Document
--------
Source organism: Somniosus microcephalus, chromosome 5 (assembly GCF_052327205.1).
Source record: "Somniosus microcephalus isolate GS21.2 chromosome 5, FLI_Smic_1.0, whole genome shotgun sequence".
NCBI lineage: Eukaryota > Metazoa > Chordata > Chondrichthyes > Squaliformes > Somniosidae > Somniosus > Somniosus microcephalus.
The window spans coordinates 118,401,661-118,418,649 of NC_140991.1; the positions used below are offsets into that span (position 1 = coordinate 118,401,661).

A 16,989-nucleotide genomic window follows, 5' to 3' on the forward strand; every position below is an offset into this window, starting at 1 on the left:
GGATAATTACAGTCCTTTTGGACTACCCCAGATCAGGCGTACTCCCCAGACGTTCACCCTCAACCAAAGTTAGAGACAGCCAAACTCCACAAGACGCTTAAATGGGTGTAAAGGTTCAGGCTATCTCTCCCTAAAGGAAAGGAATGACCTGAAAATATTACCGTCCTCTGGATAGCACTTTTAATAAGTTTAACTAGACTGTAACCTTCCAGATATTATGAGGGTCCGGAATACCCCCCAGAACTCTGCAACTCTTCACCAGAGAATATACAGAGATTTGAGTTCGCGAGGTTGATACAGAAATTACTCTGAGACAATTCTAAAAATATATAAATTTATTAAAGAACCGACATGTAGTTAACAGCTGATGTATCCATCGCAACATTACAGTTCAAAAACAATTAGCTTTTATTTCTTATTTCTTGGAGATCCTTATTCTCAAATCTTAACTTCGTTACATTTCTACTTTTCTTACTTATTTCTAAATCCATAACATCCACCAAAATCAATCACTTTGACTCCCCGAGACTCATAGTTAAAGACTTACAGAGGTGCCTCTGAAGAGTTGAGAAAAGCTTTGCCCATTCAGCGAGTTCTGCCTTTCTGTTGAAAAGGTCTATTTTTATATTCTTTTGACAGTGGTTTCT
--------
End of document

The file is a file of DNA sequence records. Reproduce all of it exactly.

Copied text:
Source organism: Somniosus microcephalus, chromosome 5 (assembly GCF_052327205.1).
Source record: "Somniosus microcephalus isolate GS21.2 chromosome 5, FLI_Smic_1.0, whole genome shotgun sequence".
NCBI lineage: Eukaryota > Metazoa > Chordata > Chondrichthyes > Squaliformes > Somniosidae > Somniosus > Somniosus microcephalus.
The window spans coordinates 118,401,661-118,418,649 of NC_140991.1; the positions used below are offsets into that span (position 1 = coordinate 118,401,661).

A 16,989-nucleotide genomic window follows, 5' to 3' on the forward strand; every position below is an offset into this window, starting at 1 on the left:
GGATAATTACAGTCCTTTTGGACTACCCCAGATCAGGCGTACTCCCCAGACGTTCACCCTCAACCAAAGTTAGAGACAGCCAAACTCCACAAGACGCTTAAATGGGTGTAAAGGTTCAGGCTATCTCTCCCTAAAGGAAAGGAATGACCTGAAAATATTACCGTCCTCTGGATAGCACTTTTAATAAGTTTAACTAGACTGTAACCTTCCAGATATTATGAGGGTCCGGAATACCCCCCAGAACTCTGCAACTCTTCACCAGAGAATATACAGAGATTTGAGTTCGCGAGGTTGATACAGAAATTACTCTGAGACAATTCTAAAAATATATAAATTTATTAAAGAACCGACATGTAGTTAACAGCTGATGTATCCATCGCAACATTACAGTTCAAAAACAATTAGCTTTTATTTCTTATTTCTTGGAGATCCTTATTCTCAAATCTTAACTTCGTTACATTTCTACTTTTCTTACTTATTTCTAAATCCATAACATCCACCAAAATCAATCACTTTGACTCCCCGAGACTCATAGTTAAAGACTTACAGAGGTGCCTCTGAAGAGTTGAGAAAAGCTTTGCCCATTCAGCGAGTTCTGCCTTTCTGTTGAAAAGGTCTATTTTTATATTCTTTTGACAGTGGTTTCT